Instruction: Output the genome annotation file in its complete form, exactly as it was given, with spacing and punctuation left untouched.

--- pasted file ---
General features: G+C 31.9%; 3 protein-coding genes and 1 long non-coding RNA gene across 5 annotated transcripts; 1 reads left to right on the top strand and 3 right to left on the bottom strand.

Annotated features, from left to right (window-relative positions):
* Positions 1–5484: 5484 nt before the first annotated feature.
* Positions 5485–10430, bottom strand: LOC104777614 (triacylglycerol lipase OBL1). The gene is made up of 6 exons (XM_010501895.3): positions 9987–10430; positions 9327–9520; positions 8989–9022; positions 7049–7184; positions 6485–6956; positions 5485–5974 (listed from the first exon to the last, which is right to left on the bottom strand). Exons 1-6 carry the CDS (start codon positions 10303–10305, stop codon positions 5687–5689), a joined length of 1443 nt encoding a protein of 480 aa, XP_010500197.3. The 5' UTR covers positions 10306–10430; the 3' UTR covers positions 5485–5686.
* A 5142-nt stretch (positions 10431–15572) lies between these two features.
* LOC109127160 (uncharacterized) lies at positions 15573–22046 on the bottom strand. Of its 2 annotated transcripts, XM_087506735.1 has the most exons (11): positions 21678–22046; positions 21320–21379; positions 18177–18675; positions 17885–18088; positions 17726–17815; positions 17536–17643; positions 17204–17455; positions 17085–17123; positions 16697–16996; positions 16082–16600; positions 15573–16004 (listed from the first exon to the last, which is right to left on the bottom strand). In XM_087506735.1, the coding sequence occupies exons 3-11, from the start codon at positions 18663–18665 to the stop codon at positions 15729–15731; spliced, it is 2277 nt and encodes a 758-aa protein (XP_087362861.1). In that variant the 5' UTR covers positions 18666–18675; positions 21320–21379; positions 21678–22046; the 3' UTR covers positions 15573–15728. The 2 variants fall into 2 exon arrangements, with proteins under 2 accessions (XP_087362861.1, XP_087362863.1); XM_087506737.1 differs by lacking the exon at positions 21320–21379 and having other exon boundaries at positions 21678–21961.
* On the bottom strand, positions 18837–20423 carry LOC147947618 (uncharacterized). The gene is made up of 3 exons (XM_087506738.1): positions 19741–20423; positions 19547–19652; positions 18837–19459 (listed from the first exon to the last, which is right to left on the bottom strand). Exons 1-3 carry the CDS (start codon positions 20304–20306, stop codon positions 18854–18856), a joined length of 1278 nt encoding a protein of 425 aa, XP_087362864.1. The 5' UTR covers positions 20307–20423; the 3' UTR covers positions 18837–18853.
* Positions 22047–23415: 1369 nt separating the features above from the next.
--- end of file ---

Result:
General features: G+C 31.9%; 3 protein-coding genes and 1 long non-coding RNA gene across 5 annotated transcripts; 1 reads left to right on the top strand and 3 right to left on the bottom strand.

Annotated features, from left to right (window-relative positions):
* Positions 1–5484: 5484 nt before the first annotated feature.
* Positions 5485–10430, bottom strand: LOC104777614 (triacylglycerol lipase OBL1). The gene is made up of 6 exons (XM_010501895.3): positions 9987–10430; positions 9327–9520; positions 8989–9022; positions 7049–7184; positions 6485–6956; positions 5485–5974 (listed from the first exon to the last, which is right to left on the bottom strand). Exons 1-6 carry the CDS (start codon positions 10303–10305, stop codon positions 5687–5689), a joined length of 1443 nt encoding a protein of 480 aa, XP_010500197.3. The 5' UTR covers positions 10306–10430; the 3' UTR covers positions 5485–5686.
* A 5142-nt stretch (positions 10431–15572) lies between these two features.
* LOC109127160 (uncharacterized) lies at positions 15573–22046 on the bottom strand. Of its 2 annotated transcripts, XM_087506735.1 has the most exons (11): positions 21678–22046; positions 21320–21379; positions 18177–18675; positions 17885–18088; positions 17726–17815; positions 17536–17643; positions 17204–17455; positions 17085–17123; positions 16697–16996; positions 16082–16600; positions 15573–16004 (listed from the first exon to the last, which is right to left on the bottom strand). In XM_087506735.1, the coding sequence occupies exons 3-11, from the start codon at positions 18663–18665 to the stop codon at positions 15729–15731; spliced, it is 2277 nt and encodes a 758-aa protein (XP_087362861.1). In that variant the 5' UTR covers positions 18666–18675; positions 21320–21379; positions 21678–22046; the 3' UTR covers positions 15573–15728. The 2 variants fall into 2 exon arrangements, with proteins under 2 accessions (XP_087362861.1, XP_087362863.1); XM_087506737.1 differs by lacking the exon at positions 21320–21379 and having other exon boundaries at positions 21678–21961.
* On the bottom strand, positions 18837–20423 carry LOC147947618 (uncharacterized). The gene is made up of 3 exons (XM_087506738.1): positions 19741–20423; positions 19547–19652; positions 18837–19459 (listed from the first exon to the last, which is right to left on the bottom strand). Exons 1-3 carry the CDS (start codon positions 20304–20306, stop codon positions 18854–18856), a joined length of 1278 nt encoding a protein of 425 aa, XP_087362864.1. The 5' UTR covers positions 20307–20423; the 3' UTR covers positions 18837–18853.
* Positions 22047–23415: 1369 nt separating the features above from the next.